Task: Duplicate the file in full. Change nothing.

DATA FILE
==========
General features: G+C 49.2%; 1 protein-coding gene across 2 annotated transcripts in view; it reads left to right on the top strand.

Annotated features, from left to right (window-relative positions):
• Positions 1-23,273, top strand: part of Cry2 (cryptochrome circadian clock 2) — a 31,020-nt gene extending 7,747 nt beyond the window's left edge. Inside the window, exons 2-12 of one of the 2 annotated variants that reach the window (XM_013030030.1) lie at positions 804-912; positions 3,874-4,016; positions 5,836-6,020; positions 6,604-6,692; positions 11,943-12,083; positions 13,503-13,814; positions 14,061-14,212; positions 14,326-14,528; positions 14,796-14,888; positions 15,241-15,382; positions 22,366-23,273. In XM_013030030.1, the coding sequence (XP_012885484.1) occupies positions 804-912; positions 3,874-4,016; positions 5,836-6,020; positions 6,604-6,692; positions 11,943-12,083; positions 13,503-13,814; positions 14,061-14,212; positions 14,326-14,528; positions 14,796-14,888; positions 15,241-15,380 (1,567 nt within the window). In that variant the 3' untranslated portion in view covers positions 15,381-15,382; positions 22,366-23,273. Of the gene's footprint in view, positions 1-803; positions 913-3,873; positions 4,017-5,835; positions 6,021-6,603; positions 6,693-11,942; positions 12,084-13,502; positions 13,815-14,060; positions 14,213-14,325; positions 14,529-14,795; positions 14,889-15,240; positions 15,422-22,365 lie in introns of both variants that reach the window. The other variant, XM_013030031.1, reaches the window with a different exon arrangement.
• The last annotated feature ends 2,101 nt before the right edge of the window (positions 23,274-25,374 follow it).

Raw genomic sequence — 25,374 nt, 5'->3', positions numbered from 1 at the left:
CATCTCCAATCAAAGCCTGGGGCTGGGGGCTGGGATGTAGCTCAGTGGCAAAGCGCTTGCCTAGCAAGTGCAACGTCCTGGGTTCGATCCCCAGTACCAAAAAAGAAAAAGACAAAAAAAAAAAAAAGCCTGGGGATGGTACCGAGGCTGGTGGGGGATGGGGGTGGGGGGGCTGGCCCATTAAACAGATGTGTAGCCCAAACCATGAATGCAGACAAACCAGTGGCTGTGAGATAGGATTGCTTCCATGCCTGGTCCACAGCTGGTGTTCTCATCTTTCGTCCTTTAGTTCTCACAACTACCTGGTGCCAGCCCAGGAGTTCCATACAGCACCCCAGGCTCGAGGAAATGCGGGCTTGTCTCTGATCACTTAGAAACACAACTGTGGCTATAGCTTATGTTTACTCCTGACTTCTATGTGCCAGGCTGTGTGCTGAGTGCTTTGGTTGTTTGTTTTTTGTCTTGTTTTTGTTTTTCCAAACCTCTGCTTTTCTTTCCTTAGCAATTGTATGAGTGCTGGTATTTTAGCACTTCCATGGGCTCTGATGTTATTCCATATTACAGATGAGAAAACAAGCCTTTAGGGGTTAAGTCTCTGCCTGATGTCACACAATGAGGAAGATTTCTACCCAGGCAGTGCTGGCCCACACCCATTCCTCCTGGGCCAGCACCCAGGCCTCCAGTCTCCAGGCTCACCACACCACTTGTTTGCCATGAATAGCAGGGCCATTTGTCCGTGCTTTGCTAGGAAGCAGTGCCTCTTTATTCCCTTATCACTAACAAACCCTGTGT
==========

General features: G+C 49.2%; 1 protein-coding gene across 2 annotated transcripts in view; it reads left to right on the top strand.

Annotated features, from left to right (window-relative positions):
• Positions 1-23,273, top strand: part of Cry2 (cryptochrome circadian clock 2) — a 31,020-nt gene extending 7,747 nt beyond the window's left edge. Inside the window, exons 2-12 of one of the 2 annotated variants that reach the window (XM_013030030.1) lie at positions 804-912; positions 3,874-4,016; positions 5,836-6,020; positions 6,604-6,692; positions 11,943-12,083; positions 13,503-13,814; positions 14,061-14,212; positions 14,326-14,528; positions 14,796-14,888; positions 15,241-15,382; positions 22,366-23,273. In XM_013030030.1, the coding sequence (XP_012885484.1) occupies positions 804-912; positions 3,874-4,016; positions 5,836-6,020; positions 6,604-6,692; positions 11,943-12,083; positions 13,503-13,814; positions 14,061-14,212; positions 14,326-14,528; positions 14,796-14,888; positions 15,241-15,380 (1,567 nt within the window). In that variant the 3' untranslated portion in view covers positions 15,381-15,382; positions 22,366-23,273. Of the gene's footprint in view, positions 1-803; positions 913-3,873; positions 4,017-5,835; positions 6,021-6,603; positions 6,693-11,942; positions 12,084-13,502; positions 13,815-14,060; positions 14,213-14,325; positions 14,529-14,795; positions 14,889-15,240; positions 15,422-22,365 lie in introns of both variants that reach the window. The other variant, XM_013030031.1, reaches the window with a different exon arrangement.
• The last annotated feature ends 2,101 nt before the right edge of the window (positions 23,274-25,374 follow it).

Raw genomic sequence — 25,374 nt, 5'->3', positions numbered from 1 at the left:
CATCTCCAATCAAAGCCTGGGGCTGGGGGCTGGGATGTAGCTCAGTGGCAAAGCGCTTGCCTAGCAAGTGCAACGTCCTGGGTTCGATCCCCAGTACCAAAAAAGAAAAAGACAAAAAAAAAAAAAAGCCTGGGGATGGTACCGAGGCTGGTGGGGGATGGGGGTGGGGGGGCTGGCCCATTAAACAGATGTGTAGCCCAAACCATGAATGCAGACAAACCAGTGGCTGTGAGATAGGATTGCTTCCATGCCTGGTCCACAGCTGGTGTTCTCATCTTTCGTCCTTTAGTTCTCACAACTACCTGGTGCCAGCCCAGGAGTTCCATACAGCACCCCAGGCTCGAGGAAATGCGGGCTTGTCTCTGATCACTTAGAAACACAACTGTGGCTATAGCTTATGTTTACTCCTGACTTCTATGTGCCAGGCTGTGTGCTGAGTGCTTTGGTTGTTTGTTTTTTGTCTTGTTTTTGTTTTTCCAAACCTCTGCTTTTCTTTCCTTAGCAATTGTATGAGTGCTGGTATTTTAGCACTTCCATGGGCTCTGATGTTATTCCATATTACAGATGAGAAAACAAGCCTTTAGGGGTTAAGTCTCTGCCTGATGTCACACAATGAGGAAGATTTCTACCCAGGCAGTGCTGGCCCACACCCATTCCTCCTGGGCCAGCACCCAGGCCTCCAGTCTCCAGGCTCACCACACCACTTGTTTGCCATGAATAGCAGGGCCATTTGTCCGTGCTTTGCTAGGAAGCAGTGCCTCTTTATTCCCTTATCACTAACAAACCCTGTGT